OTTAWA – Britain’s decision to leave the European Union could jeopardize a massive free trade deal with Canada because it upsets a “fine balance” that took years to negotiate, says the Conservative politician who oversaw the painstaking talks.
In an interview with The Canadian Press, former Tory trade minister Ed Fast also took exception to what he sees as an overly optimistic timeline by International Trade Minister Chrystia Freeland that the deal can come into force next year. But he hopes she succeeds.
The European Commission says it is treating the Comprehensive Economic and Trade Agreement, or CETA, as a “mixed” agreement, which means that each of the EU’s countries must ratify the deal.
But the EU and Canada say only the European Parliament’s approval is needed for 90 per cent of the trade pact to take effect next year under what is known as provisional application.
Freeland has said Britain, a key ally in the long-running trade talks, has also assured Canada it will push for speedy ratification, notwithstanding its referendum decision to leave the 28-country EU.
“Despite the assurances Minister Freeland may have received from her UK counterpart, I think she is being hopelessly optimistic about the timelines about getting this agreement ratified,” said Fast, who presided over four of the seven years of CETA’s negotiation.
“Having said that, I want to be clear: I fully support her efforts to have this agreement ratified in the short term, both on the EU side and the member-state side.”
Fast said Britain was the single most important country in helping get the deal done.
“With the United Kingdom gone, the fine balance of outcomes that everyone settled on after years and years of negotiation has been upset,” he said.
“There is a very real risk that balance will be upset because of Brexit.”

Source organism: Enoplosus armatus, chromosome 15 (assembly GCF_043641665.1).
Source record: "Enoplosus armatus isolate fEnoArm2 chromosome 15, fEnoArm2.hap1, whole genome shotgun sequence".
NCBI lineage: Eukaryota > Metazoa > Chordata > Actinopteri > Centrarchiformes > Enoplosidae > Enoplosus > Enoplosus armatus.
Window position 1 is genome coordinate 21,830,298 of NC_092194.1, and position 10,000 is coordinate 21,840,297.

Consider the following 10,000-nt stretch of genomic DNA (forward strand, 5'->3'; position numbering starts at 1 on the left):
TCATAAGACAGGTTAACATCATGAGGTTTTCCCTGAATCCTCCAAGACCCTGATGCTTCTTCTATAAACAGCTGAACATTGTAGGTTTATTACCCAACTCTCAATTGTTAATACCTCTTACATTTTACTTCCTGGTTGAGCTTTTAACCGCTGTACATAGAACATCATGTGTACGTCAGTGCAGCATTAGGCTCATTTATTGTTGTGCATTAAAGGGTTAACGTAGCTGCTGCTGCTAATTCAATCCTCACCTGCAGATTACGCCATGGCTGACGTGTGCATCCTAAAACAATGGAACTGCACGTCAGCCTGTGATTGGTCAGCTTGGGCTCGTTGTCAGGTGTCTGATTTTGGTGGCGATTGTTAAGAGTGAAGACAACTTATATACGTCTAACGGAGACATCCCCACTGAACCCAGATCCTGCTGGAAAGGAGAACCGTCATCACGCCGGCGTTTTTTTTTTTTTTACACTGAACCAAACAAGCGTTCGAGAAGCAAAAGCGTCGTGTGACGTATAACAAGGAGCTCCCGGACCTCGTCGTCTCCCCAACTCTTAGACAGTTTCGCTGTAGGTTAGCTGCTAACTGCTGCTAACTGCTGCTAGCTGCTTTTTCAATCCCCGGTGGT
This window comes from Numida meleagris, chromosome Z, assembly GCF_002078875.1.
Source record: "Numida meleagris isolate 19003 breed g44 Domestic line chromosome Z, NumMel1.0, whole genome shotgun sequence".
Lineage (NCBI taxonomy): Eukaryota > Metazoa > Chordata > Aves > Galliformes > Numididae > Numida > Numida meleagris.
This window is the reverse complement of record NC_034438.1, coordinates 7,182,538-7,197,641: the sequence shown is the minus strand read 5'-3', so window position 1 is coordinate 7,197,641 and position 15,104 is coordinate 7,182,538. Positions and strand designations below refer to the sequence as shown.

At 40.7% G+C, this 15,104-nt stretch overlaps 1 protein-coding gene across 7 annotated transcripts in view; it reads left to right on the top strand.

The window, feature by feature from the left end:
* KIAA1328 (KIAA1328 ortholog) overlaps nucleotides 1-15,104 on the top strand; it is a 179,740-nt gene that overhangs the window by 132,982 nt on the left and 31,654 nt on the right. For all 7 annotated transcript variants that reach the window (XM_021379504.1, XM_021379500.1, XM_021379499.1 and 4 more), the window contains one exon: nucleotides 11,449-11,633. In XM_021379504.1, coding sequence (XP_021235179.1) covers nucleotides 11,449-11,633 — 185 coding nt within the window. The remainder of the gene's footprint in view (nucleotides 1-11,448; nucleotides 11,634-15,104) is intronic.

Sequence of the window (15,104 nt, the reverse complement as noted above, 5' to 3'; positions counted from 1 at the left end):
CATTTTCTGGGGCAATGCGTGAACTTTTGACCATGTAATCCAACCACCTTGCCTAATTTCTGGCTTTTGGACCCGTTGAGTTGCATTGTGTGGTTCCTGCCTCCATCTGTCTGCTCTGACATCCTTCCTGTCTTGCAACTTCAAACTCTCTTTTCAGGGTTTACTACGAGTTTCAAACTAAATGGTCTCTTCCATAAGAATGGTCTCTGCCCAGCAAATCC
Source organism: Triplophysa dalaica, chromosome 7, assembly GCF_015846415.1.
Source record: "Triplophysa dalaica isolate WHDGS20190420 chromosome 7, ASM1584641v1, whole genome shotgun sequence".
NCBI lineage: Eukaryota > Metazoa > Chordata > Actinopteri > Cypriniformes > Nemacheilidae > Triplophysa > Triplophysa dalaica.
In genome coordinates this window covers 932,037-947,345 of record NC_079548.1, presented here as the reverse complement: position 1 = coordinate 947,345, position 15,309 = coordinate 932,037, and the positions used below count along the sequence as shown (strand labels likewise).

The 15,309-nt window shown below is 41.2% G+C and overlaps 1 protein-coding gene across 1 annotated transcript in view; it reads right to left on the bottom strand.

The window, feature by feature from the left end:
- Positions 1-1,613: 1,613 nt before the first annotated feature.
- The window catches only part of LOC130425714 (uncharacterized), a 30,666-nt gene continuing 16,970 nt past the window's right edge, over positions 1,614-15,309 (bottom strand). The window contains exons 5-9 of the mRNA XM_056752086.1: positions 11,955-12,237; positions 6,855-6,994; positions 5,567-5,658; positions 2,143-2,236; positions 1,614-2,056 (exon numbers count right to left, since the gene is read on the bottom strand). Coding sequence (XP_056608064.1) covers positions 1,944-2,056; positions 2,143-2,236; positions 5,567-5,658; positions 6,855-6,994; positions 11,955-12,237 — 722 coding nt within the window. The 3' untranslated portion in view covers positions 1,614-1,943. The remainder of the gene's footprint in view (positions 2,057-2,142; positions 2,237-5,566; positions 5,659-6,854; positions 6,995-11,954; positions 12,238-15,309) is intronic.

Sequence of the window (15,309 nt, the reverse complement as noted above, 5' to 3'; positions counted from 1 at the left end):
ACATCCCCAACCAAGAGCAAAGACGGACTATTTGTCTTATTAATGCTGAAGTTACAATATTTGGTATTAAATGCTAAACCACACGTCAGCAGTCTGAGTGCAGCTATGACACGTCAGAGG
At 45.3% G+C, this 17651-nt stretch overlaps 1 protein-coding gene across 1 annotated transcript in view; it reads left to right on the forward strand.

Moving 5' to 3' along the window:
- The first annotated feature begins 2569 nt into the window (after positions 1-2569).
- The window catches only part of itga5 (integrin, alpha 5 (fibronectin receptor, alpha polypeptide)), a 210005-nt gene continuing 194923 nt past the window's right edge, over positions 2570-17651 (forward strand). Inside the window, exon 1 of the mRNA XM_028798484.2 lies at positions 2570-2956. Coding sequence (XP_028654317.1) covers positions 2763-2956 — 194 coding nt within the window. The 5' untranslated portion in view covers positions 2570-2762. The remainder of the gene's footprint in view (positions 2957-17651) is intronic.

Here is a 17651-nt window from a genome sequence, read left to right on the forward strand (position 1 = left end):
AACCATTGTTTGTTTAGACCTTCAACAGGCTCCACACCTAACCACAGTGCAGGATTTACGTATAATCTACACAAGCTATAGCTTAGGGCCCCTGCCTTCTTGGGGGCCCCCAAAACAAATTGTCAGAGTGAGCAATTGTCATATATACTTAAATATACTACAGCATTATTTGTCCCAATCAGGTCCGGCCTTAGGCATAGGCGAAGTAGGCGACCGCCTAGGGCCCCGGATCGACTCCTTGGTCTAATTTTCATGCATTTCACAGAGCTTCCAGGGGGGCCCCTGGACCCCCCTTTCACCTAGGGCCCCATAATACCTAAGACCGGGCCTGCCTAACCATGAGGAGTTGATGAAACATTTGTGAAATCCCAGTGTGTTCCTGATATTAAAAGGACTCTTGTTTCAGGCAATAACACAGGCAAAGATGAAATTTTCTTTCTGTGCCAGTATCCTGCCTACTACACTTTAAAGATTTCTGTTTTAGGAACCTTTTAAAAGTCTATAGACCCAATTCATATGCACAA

Only a detailed study, he said, can determine whether Britain’s absence from the trade grouping undermines concessions Canada made in order to win greater access for goods and services in the larger EU bloc.
The Liberal government says that, notwithstanding the Brexit vote, Britain will likely find itself bound by CETA because it will take years to negotiate the UK’s formal departure from the EU.
Fast doesn’t agree, saying all parties are now in “uncharted territory.”
“We don’t know how this is going to play out. There are going to be economic and political interests on both sides of the Brexit negotiations that are going to determine how and when CETA will be ratified.”
Freeland continued to promote early ratification Friday during a conference call from the G20 trade ministers meeting in Shanghai.
“I do not possess a crystal ball when it comes to the politics of any country and that might apply most particularly to Europe right now, which in the wake of the Brexit vote is really sailing in some uncharted waters,” she said.
That’s why the minister said she was going to continue to push the deal with several European ministers over the weekend in China, and next week in Europe itself.
After a meeting Friday with her EU counterpart, Cecilia Malmstrom, Freeland said she believed CETA had strong support across Europe’s political spectrum.
In the meantime, Fast urged the Liberal government to immediately begin exploratory free trade talks with Britain.
“We should be making it very clear to the United Kingdom that Canada wants to be at the front of the queue.”
Fast disagrees with some fellow Conservatives, who have made positive statements about the so-called Brexit vote. He believes Britain’s decision to leave is harmful to Canada’s economic interests.
“I wish my colleagues would be focusing on Canada’s national interests, rather than another country’s national interest,” said Fast.
Conservative MPs Tony Clement and Jason Kenney tweeted congratulatory remarks immediately after the Brexit vote, while former House Speaker Andrew Scheer penned a newspaper column prior to the referendum advocating Britain’s departure.
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